The Herb Alpert Foundation has made major grants to the UCLA School of Music and California Institute of the Arts.
In a 2010 interview, Alpert discussed his philanthropic goals, especially that of supporting educational programs that move beyond a focused concentration on the technical aspects of the musical art.
“There’s two ways to approach jazz,” he said, “you can approach it from the outside point of view where you have chords that are a little remote from the actual melody, or you can stay within the context of the song and play it from that angle. I don’t try to force any notes or rely on techniques that I’ve learned through the years. I try to just let it happen as it happens—which is the only way to approach jazz.”
This according to “In the name of imagination” by Don Heckman (Jazz education guide 2009–2010, pp. 20–26).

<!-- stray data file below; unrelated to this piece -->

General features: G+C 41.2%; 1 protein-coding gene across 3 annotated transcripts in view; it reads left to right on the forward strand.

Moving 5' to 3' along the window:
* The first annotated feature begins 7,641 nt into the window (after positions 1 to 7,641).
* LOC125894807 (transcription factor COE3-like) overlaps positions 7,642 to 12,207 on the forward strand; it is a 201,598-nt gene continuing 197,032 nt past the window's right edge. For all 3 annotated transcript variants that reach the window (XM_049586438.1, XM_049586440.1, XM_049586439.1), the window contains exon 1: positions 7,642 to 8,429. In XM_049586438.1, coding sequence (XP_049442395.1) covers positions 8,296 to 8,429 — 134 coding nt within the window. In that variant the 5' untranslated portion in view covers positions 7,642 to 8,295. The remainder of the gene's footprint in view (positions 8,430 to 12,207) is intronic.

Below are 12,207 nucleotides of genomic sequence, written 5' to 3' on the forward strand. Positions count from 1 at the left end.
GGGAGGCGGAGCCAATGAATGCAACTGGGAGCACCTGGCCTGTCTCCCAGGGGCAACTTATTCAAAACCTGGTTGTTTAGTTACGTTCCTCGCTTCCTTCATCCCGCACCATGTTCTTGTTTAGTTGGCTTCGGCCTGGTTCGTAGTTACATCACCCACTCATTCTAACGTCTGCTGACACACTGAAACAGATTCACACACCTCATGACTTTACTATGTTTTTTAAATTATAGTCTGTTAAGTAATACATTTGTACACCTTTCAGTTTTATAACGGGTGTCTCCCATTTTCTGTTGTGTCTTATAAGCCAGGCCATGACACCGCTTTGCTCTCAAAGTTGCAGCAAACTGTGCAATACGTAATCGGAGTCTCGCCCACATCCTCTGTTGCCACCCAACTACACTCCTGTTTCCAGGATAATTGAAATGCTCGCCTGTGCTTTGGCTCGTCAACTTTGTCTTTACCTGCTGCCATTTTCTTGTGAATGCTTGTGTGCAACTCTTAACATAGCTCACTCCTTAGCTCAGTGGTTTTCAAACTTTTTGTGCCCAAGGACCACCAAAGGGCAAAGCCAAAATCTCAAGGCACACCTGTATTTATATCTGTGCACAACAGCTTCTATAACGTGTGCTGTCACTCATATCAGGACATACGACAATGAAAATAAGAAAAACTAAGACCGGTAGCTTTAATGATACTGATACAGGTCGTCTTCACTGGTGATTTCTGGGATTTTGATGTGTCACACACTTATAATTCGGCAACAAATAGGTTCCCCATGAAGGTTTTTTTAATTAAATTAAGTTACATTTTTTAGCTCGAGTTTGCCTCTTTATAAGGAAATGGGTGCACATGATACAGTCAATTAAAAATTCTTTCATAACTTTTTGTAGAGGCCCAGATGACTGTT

Today is Herb Alpert’s 80th birthday! Above, receiving the National Medal of Arts from President Obama in 2013; below, back in the day.
The Fons de Música Tradicional at the Institució Milà i Fontanals (CSIC-IMF) in Barcelona has more than 20.000 melodies, copied on paper, collected between 1944 and 1960 throughout Spain; most of them were compiled through the 65 folkloric missions and 62 notebooks presented to competitions organized by the Folklore Section of the former Instituto Español de Musicología of the CSIC, in which 47 researchers participated.
Launched in 2015, Una colección de patrimonio musical español/Una col·lecció de patrimoni musical/A Spanish collection of traditional music heritage is an open-acces database comprising digitized materials of the music collected in the competitions and missions of Andalusia, Balearic Islands, Castile-La Mancha, the Castile and León region, Catalunya, Galicia, the Murcia region, and the Valencian community; more materials from these and other Spanish regions will be incorporated later.
The site can be navigated in Spanish, Catalan, or English; searches may be organized by source, location, researcher, informant, genre, or title. Audio files of the melodies will eventually be added.